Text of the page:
In the October 1998 Conference, President Gordon B. Hinckley spoke about the issue of homosexuality. “People inquire about our position on those who consider themselves so-called gay and lesbians. My response is that we love them as sons and daughters of God. They may have certain inclinations which are powerful and which may be difficult to control. Most people have inclinations of one kind or another at various times.”
Our social work class was recently privileged to hear from two homosexual men. Although we may not agree with their behavior, we listened and were educated about this pervasive subject and gained an understanding that is imperative to our ability as therapists. Unfortunately, when they arrived, we learned they had been “gay bashed” in the parking lot of our university, being referred to as “faggots” and mocked.
Certainly, such behavior does not reflect President Hinckley’s statement that we love these people as children of God. How tragic it is that bashing occurs at all, especially at a university considered to be Christian. To those who felt the need to speak so rudely, we make you aware of the words of President Hinckley in the April 1998 conference: “A holier-than-thou attitude is not becoming to us.” He further states: “Let us be true disciples of the Christ, observing the Golden Rule, doing unto others as we would have them do unto us. … Love and respect will overcome every element of animosity. Our kindness may be the most persuasive argument for that which we believe.”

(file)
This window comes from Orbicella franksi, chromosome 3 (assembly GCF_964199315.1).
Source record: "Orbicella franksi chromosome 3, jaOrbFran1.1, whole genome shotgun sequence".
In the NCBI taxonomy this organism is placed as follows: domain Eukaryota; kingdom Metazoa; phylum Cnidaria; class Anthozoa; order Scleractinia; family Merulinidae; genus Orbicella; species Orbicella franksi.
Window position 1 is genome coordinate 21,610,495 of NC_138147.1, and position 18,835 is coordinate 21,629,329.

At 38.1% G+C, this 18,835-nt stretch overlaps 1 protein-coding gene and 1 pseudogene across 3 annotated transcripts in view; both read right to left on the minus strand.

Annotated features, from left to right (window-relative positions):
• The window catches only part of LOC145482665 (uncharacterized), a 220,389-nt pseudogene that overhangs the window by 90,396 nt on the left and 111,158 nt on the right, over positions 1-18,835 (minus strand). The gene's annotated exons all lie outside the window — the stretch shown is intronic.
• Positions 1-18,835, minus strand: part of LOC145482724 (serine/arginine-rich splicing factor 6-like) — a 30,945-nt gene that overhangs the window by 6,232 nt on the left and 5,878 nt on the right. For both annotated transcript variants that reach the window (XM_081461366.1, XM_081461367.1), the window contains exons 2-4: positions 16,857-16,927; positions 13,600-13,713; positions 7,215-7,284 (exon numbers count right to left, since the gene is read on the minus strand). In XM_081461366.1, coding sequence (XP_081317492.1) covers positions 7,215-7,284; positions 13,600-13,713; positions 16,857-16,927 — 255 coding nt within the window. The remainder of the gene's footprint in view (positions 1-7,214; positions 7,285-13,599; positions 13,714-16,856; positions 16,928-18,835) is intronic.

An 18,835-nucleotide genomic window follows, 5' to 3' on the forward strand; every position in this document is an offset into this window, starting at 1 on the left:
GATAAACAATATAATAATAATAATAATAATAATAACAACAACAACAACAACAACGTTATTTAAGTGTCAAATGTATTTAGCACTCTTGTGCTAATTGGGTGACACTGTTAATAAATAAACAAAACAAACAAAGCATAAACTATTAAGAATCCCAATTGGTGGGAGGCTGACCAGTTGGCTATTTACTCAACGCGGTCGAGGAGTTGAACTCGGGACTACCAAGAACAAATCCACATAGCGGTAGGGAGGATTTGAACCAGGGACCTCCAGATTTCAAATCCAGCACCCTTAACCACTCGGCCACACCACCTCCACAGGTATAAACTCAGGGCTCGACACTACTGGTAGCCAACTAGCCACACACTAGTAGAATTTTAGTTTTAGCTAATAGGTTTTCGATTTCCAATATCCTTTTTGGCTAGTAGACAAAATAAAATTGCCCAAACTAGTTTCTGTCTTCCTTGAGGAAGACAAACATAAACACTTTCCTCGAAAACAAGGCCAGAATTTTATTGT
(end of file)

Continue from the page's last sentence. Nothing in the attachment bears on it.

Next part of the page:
We realize that people who “gay bash” or ridicule others also deserve to be understood and heard. Perhaps they feel threatened by people who are different from them. However, just as the behavior of homosexuality is considered to be against church standards, so is mocking others.
If you don’t agree with homosexuality, do something constructive about it like appealing to your legislators. That is how we can stand up for truth and righteousness, not by yelling “faggots” at homosexuals who pass by.
Lance T. Peterson
Lori A. Tan